The Canadian federal government recently released the first new vertical datum in 80 years in Canada. The new vertical datum is called the Canadian Geodetic Vertical Datum of 2013 (CGVD2013). The introduction of this new datum not only establishes a more accurate and precise vertical reference system, it also introduces a new methodology for realizing elevations within Canada.
The CGVD2013 is now realized via the use of GNSS positioning methods along with a digital geoid model (the Canadian Gravimetric Geoid of 2013, CGG2013). What this means is that positioning professionals are no longer required to physically measure to benchmarks in order to establish a proper elevation within the CGVD2013. This is a drastic shift in the way in which elevations are established and will certainly take a significant amount of time before it becomes the de facto standard for determining elevations. (See the July issue of xyHt magazine for details.)
In order to properly realize an elevation at a particular point of interest, an accurate ellipsoidal height within the NAD83 (CSRS) datum first needs to be ascertained.
Next, the specific geoidal undulation (height between the NAD83 reference ellipsoid and the CGVD2013 geoid) needs to be determined for the point of interest. This is achieved by interpolating between the sample point data within the digital geoid model.
Last, the ellipsoidal height is transformed into an elevation by applying the geoidal undulation. The following example problem challenges you to perform a geoid model interpolation. This example uses the project area as shown in the figure below (click to view it larger).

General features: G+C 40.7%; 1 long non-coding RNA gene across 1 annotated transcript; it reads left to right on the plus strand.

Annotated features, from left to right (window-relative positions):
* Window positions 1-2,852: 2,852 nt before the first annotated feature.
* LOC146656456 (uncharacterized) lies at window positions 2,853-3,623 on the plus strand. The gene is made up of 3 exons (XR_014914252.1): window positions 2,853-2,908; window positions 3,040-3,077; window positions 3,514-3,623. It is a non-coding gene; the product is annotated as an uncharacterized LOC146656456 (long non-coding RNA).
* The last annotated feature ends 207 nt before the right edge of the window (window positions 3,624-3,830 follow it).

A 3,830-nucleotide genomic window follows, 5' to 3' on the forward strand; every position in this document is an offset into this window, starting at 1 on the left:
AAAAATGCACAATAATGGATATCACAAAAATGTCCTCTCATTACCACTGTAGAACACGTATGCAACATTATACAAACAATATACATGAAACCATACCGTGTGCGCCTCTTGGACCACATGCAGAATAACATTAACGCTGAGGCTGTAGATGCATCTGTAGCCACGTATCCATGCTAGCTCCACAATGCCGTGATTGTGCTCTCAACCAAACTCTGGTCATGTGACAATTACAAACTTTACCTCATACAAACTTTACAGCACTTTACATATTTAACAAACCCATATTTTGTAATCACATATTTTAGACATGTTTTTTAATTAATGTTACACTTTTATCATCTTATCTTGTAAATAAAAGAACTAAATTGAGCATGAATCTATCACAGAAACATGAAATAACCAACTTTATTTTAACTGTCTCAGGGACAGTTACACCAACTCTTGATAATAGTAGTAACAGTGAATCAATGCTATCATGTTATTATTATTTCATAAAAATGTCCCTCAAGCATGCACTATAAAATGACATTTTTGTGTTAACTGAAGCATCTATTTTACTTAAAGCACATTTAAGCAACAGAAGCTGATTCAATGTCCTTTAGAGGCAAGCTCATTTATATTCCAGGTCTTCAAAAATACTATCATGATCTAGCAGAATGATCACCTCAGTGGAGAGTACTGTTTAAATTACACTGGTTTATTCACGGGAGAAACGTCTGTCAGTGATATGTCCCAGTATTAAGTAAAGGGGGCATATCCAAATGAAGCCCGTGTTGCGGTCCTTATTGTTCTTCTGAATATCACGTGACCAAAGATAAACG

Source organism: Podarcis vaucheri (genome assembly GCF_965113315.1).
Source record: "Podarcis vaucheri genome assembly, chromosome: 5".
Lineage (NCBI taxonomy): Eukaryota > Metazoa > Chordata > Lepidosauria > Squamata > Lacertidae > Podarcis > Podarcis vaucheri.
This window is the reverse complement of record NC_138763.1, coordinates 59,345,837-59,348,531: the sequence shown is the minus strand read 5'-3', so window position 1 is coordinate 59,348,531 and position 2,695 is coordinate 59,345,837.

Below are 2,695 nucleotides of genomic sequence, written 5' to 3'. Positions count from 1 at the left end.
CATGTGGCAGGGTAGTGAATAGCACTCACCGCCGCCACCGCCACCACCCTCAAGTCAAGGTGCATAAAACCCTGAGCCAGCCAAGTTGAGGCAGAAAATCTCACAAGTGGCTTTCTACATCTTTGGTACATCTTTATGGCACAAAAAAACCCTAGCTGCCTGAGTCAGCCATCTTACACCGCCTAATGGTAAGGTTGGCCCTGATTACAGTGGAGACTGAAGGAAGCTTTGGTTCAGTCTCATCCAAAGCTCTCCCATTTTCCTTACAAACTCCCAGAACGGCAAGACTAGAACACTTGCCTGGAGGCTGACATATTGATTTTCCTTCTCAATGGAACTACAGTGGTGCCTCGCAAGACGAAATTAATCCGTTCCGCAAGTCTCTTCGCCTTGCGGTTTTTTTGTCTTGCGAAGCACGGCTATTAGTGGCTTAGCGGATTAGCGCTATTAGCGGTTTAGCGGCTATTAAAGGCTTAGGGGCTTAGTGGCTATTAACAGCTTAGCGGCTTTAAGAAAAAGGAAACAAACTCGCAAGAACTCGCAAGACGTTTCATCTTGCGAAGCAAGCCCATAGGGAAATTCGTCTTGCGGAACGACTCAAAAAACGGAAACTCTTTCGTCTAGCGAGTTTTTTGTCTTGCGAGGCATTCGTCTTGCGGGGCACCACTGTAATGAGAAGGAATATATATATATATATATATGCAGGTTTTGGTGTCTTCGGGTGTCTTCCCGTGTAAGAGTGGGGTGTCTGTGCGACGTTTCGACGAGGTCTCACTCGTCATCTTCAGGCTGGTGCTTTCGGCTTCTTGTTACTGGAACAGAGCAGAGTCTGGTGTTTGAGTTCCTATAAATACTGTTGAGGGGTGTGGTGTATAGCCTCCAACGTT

Using the CGG2013 geoid model sample points shown in the figure, interpolate the geoidal undulation value for the point located at the NAD83 (CSRS) coordinates of 50∘ 51’45” N and 113∘ 58’20” W.
1) Construct the L vector containing the geoidal undulations for the nine sample points.
2) Calculate the difference in latitude and longitude between the nine sample points, plus the point of interest, and the central sample point (S5) in units of decimal degrees.
3) Construct the A matrix.
4) Solve for the x vector containing the unknown polynomial constants (a0 … a8)
5) Generate the practical interpolation equation.
6) Substitute in the Xp and Yp coordinates for the point of interest into the practical interpolation equation and solve for the geoidal undulation.
7) Repeat step 6 for all other points of interest. This polynomial interpolation surface has a practical working range between 50∘ 50’ N and 50∘ 52’ N and 114∘ W and 113∘ 58’ W. Points of interest outside of this range should utilize a neighboring polynomial interpolation surface.